Virtually no realism in Real Virtuality?
It’s true, Real Virtuality basically has no physics engine… but don’t let that scare you away. Although it wouldn’t be fair not to mention it, Real Virtuality doesn’t exactly have a very good reputation for rag-dolls, or other real world physics. Initially I was worried about animations such as bullet penetration, etc – but X1 seem to have worked hard to animate as best they could deaths and vehicle movement such as suspension with the tools they have. They’ve done an incredible job, especially with the way in which people die variably and with different intensity. Blood splatter looks great, and bullet impact feels meaty. Likewise, the suspension on vehicles looks realistic, and there isn’t any more of that clipping into the floor I had expected to carry across from ArmaII. Tanks shake about when shot, and people fly into the air if hit with HE grenades, etc. If I hadn’t have mentioned it, you wouldn’t notice the lack of a proper physics engine.
In the vein of realism, weapons of course perform realistically – with adjustable drop on each gun-sight and realistic ammo amounts and types. Vehicles can only carry so many, and manually switching between AP and HE is a must. Unlike ArmaII, tanks have the ability to pierce armour inflicting damage on the crew. You’re not going to kill a Tiger with an HE to the front, you’ve to maneuver as you’d expect to either damage side armour plates (which will fall off!) or to bust up the engine or turret. You can disable tank and vehicle systems, which must be repaired with a repair truck (that you’ll have to find yourself!). Tank warfare is fun, realistic, and is met by no competitor on the market. It is very similar to Red Orchestra 2 in its realism. A tank will need a full crew in order to function properly.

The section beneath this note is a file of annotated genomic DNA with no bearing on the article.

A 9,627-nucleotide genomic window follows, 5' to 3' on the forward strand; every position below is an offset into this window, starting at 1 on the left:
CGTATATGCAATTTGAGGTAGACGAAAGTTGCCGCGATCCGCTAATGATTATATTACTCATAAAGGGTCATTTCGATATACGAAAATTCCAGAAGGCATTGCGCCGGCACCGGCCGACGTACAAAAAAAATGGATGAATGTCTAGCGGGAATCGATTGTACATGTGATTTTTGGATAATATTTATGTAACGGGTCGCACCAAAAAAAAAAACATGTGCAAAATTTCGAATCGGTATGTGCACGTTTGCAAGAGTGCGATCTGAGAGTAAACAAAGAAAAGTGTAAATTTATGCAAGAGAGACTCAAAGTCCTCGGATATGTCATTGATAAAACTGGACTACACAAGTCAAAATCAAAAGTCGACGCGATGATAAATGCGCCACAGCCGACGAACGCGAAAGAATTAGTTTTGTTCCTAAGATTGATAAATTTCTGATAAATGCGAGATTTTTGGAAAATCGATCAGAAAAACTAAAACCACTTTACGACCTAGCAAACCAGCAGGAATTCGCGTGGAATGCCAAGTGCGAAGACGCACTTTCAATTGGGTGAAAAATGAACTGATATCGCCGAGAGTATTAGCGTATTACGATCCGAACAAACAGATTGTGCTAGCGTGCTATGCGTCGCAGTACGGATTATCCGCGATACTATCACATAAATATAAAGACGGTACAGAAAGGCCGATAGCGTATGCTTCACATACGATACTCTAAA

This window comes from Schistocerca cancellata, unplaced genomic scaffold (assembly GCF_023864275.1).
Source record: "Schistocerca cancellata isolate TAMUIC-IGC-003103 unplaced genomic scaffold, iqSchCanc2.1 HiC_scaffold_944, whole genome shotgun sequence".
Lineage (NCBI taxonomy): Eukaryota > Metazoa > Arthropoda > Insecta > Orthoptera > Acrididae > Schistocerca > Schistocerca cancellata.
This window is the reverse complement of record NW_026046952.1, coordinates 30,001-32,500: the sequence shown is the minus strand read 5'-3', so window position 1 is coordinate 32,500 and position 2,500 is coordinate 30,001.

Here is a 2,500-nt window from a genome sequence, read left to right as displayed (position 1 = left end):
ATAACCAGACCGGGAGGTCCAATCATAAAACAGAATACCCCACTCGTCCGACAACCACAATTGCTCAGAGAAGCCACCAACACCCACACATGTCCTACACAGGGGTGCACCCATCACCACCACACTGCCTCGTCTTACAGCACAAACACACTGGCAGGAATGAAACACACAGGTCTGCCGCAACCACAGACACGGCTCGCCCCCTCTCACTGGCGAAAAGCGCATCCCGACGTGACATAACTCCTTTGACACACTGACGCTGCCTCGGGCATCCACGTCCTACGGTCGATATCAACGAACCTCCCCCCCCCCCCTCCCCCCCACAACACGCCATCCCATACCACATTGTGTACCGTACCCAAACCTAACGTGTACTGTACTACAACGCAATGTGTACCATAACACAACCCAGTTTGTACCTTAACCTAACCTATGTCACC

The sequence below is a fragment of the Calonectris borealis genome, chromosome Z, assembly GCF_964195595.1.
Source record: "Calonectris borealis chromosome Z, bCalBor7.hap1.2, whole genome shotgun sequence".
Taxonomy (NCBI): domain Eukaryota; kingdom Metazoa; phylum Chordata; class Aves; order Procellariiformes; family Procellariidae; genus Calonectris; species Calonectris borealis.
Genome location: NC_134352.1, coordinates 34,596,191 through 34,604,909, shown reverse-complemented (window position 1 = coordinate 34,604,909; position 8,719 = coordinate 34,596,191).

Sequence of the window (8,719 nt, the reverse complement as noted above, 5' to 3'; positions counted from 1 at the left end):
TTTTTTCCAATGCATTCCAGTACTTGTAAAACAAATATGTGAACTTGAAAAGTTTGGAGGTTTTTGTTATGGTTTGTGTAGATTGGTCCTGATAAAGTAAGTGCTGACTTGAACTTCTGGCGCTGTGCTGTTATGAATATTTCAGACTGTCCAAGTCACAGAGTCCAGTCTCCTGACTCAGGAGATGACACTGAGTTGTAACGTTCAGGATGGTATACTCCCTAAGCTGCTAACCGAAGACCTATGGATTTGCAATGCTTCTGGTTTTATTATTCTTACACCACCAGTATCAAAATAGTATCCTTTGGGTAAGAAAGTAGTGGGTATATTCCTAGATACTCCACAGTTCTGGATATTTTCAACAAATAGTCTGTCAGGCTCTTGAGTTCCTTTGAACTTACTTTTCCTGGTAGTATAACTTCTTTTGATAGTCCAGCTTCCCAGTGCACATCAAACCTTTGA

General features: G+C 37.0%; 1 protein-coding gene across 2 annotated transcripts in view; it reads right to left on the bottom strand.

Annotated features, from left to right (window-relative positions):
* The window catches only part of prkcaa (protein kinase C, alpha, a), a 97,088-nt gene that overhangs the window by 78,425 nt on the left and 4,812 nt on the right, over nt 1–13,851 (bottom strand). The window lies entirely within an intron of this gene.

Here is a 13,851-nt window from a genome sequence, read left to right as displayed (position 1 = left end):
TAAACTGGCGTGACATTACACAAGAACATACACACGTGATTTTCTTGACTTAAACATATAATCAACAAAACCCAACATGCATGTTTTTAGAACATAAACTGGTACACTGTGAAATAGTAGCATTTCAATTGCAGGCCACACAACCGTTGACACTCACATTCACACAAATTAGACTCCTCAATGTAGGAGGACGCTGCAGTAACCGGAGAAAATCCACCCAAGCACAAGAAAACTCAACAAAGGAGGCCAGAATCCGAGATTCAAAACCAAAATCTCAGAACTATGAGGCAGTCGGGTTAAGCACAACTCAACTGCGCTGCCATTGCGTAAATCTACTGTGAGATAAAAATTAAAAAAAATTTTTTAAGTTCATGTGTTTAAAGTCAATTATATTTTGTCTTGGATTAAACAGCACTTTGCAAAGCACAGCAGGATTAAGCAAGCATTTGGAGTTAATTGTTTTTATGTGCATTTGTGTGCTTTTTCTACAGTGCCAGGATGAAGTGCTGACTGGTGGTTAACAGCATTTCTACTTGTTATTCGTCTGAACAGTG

Flying in Iron Front is another surprise treat. The flying mechanics work easily as well as any major flight simulator on the market at the moment, but perform better than IL2 Cliffs of Dover, and feel much more realistic than Wings of Prey. All plane systems on each of the varied planes work as they would in a proper simulator, with joysticks automatically mapping themselves appropriately. My Speedlink Black Widow mapped itself and turned itself on. Playing the supply air scenario was a great treat, with dive bombing something of a strategic challenge met with great esteem and high reward when you crack it.